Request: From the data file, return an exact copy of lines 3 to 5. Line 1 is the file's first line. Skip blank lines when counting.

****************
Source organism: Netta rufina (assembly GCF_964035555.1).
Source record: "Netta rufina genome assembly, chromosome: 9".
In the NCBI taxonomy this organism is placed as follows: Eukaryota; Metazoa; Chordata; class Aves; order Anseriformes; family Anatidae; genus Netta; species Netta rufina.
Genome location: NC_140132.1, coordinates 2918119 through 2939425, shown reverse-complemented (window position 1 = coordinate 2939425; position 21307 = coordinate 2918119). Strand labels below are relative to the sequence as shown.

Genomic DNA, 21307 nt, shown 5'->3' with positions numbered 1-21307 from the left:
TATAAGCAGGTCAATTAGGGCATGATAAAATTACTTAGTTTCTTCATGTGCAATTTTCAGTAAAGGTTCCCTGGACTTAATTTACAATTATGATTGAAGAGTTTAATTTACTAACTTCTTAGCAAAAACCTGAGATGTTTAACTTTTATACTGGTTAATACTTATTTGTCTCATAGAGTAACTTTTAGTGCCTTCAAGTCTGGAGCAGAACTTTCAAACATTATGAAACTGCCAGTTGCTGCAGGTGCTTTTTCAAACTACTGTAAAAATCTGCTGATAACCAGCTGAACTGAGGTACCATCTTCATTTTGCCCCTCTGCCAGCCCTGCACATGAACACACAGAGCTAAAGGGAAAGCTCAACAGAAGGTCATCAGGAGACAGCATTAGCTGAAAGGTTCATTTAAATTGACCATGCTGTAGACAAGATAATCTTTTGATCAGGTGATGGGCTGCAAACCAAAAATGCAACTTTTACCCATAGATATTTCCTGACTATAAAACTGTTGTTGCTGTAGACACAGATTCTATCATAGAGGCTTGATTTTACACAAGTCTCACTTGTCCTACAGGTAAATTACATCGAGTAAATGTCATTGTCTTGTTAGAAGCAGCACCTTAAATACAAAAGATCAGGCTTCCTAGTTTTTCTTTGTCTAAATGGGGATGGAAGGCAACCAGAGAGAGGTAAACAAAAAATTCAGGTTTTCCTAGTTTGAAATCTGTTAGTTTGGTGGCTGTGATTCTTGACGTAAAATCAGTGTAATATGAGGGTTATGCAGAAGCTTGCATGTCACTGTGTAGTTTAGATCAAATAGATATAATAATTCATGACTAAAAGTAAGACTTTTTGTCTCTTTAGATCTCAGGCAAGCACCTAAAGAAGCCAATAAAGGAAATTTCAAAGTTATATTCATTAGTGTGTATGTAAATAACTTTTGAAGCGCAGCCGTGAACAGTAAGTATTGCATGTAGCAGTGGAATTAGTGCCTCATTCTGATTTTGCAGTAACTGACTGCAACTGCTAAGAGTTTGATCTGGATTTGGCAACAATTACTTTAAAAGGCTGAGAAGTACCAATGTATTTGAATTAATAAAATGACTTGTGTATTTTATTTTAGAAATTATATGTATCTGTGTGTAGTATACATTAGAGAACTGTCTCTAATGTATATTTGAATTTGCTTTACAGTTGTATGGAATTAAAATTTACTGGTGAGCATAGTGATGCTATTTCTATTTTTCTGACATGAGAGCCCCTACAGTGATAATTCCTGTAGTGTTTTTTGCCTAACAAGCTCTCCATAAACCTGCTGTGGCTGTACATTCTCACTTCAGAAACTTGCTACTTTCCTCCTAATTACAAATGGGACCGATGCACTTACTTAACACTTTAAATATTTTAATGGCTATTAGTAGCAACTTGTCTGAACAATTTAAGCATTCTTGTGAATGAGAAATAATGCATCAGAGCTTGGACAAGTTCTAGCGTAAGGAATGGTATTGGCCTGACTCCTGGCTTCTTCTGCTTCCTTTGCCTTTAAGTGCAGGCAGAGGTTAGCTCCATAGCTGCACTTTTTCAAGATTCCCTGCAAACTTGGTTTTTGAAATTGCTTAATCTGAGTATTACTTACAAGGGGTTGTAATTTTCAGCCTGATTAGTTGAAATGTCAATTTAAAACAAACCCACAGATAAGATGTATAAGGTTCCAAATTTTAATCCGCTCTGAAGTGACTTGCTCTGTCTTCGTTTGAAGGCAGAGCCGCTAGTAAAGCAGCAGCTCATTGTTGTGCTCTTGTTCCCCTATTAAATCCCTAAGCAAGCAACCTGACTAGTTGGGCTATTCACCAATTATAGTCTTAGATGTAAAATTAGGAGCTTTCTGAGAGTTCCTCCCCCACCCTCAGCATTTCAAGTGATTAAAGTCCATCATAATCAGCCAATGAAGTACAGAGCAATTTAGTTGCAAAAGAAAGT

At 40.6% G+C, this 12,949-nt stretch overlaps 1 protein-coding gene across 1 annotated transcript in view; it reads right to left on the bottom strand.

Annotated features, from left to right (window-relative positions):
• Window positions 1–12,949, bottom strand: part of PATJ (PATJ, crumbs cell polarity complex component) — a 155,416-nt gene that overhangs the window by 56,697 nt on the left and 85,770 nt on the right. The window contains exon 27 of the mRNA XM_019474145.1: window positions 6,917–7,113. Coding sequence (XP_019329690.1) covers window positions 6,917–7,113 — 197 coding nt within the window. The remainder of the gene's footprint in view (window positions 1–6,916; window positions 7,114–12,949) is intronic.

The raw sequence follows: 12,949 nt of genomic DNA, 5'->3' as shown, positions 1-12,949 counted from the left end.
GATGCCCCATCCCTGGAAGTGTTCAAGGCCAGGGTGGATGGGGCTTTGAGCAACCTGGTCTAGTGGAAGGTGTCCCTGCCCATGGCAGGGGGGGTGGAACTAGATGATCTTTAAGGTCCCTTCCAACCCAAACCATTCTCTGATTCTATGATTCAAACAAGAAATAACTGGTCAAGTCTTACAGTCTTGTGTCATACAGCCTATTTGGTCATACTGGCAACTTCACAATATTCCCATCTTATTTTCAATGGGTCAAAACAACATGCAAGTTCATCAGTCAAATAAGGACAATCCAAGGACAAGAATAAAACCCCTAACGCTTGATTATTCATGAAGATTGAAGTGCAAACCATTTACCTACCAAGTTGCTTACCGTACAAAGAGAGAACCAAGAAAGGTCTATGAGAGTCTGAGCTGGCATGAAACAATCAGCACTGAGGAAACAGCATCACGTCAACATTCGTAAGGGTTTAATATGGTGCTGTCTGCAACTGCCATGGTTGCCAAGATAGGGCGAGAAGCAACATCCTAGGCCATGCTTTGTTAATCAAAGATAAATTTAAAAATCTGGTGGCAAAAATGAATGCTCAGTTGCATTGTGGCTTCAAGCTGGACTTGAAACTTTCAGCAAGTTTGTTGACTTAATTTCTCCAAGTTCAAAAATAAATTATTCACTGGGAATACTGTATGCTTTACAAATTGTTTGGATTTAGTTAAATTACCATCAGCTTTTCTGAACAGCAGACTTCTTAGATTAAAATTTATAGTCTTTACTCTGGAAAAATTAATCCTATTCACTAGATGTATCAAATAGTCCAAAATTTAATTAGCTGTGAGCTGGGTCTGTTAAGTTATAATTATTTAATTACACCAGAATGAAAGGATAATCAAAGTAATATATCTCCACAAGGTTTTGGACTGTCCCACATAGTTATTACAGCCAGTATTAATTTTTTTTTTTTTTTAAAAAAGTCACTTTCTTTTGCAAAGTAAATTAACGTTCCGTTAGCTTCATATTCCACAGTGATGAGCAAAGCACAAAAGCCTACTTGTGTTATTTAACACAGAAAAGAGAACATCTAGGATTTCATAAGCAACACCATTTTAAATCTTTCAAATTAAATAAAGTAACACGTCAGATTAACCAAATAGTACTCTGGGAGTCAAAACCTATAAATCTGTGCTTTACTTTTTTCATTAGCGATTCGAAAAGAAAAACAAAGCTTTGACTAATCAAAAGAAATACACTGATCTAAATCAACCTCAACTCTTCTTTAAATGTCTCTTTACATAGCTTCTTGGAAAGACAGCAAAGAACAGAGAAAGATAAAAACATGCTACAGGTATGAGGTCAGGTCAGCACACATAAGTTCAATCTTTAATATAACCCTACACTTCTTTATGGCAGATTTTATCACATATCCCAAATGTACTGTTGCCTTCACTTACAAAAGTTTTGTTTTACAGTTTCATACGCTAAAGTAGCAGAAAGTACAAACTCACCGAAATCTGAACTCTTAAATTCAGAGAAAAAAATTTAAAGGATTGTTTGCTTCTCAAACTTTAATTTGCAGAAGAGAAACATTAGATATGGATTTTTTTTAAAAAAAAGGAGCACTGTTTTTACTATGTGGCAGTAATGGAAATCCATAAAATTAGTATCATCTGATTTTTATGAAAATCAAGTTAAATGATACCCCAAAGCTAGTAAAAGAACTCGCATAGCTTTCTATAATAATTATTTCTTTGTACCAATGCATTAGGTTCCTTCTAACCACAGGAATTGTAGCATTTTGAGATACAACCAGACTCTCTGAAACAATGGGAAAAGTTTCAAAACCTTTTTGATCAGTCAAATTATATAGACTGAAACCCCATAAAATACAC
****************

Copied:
In the NCBI taxonomy this organism is placed as follows: Eukaryota; Metazoa; Chordata; class Aves; order Anseriformes; family Anatidae; genus Netta; species Netta rufina.
Genome location: NC_140132.1, coordinates 2918119 through 2939425, shown reverse-complemented (window position 1 = coordinate 2939425; position 21307 = coordinate 2918119). Strand labels below are relative to the sequence as shown.

Genomic DNA, 21307 nt, shown 5'->3' with positions numbered 1-21307 from the left: